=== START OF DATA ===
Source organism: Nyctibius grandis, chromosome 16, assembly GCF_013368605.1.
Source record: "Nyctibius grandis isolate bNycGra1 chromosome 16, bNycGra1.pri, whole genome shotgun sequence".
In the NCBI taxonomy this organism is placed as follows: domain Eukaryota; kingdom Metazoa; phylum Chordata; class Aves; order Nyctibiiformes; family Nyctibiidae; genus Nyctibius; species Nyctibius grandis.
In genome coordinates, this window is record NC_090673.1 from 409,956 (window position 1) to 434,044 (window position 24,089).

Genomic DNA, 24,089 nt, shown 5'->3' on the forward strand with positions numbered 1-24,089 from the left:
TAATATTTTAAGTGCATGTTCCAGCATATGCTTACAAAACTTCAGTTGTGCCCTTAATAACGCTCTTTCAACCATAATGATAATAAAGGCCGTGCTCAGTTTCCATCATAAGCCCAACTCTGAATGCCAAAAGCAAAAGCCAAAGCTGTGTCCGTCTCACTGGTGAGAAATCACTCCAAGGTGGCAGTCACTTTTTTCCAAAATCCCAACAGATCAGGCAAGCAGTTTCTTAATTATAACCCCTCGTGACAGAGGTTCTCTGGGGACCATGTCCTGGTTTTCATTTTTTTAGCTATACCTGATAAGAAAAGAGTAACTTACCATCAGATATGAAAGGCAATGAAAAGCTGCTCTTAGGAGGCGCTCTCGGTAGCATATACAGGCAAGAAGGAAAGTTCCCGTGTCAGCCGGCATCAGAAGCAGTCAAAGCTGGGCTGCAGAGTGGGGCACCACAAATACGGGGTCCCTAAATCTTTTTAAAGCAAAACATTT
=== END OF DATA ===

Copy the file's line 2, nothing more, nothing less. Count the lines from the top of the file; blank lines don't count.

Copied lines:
Source record: "Nyctibius grandis isolate bNycGra1 chromosome 16, bNycGra1.pri, whole genome shotgun sequence".